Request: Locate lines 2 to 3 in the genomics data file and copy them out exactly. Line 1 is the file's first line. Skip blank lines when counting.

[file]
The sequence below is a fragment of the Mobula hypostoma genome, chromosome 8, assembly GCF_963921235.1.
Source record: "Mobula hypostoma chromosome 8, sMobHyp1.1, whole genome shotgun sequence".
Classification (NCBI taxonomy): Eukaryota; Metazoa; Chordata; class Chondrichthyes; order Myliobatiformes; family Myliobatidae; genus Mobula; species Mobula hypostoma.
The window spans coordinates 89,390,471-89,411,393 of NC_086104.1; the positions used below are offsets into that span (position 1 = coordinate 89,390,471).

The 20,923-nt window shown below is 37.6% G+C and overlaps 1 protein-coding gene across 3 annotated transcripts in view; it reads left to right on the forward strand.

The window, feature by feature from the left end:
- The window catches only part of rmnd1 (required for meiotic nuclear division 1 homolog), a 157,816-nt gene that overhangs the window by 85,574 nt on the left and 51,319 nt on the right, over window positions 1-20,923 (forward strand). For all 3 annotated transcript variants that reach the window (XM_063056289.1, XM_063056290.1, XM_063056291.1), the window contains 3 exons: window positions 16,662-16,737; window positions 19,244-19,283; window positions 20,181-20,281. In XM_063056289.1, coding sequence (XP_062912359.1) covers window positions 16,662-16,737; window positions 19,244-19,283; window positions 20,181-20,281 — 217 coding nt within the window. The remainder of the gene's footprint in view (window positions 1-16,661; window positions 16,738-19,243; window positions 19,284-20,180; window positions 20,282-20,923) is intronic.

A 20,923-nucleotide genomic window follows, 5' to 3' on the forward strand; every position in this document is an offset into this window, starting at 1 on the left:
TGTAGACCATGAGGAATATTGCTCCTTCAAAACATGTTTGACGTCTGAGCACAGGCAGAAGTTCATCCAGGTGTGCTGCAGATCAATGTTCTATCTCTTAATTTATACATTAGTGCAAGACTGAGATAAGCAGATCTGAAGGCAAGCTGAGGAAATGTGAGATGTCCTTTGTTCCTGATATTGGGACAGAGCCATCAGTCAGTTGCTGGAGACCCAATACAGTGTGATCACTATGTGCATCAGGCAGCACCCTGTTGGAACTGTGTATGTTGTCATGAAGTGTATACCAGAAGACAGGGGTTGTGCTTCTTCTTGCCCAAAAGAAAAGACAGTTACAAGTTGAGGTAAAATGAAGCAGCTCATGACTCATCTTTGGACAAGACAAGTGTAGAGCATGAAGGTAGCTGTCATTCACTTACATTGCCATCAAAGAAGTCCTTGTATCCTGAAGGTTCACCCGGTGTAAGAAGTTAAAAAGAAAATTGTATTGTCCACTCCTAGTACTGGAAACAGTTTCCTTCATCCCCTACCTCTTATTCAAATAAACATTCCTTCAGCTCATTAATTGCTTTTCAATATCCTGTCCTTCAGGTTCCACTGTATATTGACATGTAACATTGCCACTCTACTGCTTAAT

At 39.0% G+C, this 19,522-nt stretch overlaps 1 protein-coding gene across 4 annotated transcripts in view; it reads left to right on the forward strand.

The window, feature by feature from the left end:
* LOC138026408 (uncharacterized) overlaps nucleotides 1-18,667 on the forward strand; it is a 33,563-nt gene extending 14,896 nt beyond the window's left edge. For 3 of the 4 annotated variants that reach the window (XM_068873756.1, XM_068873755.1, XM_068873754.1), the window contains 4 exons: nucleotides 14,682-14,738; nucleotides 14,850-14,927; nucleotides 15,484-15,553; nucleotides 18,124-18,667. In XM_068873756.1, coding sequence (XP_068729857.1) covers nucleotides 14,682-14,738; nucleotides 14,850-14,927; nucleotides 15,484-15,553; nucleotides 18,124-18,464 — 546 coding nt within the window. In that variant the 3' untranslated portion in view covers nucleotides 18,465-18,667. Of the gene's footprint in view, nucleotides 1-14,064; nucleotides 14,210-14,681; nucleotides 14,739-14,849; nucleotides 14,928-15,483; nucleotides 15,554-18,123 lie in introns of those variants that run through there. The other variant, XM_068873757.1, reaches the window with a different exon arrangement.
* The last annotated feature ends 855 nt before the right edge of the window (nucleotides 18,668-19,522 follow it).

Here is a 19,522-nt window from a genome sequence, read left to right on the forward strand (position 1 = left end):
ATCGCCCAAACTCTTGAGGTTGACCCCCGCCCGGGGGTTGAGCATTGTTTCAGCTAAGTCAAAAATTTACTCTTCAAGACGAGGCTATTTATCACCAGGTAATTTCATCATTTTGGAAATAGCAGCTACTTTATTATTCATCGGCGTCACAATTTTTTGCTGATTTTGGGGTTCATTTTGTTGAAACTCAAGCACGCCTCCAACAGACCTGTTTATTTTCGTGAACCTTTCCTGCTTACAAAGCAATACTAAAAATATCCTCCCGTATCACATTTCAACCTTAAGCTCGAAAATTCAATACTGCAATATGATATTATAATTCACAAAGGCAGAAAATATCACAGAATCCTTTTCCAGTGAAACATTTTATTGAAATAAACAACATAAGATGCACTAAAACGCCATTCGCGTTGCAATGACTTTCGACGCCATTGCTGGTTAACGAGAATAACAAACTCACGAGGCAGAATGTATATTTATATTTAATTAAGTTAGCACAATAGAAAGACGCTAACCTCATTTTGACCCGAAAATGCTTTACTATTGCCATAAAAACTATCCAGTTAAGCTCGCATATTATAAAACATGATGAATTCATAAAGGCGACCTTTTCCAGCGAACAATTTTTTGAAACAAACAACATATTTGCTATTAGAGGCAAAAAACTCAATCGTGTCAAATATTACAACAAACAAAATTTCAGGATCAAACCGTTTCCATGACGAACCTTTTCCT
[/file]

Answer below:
Source record: "Mobula hypostoma chromosome 8, sMobHyp1.1, whole genome shotgun sequence".
Classification (NCBI taxonomy): Eukaryota; Metazoa; Chordata; class Chondrichthyes; order Myliobatiformes; family Myliobatidae; genus Mobula; species Mobula hypostoma.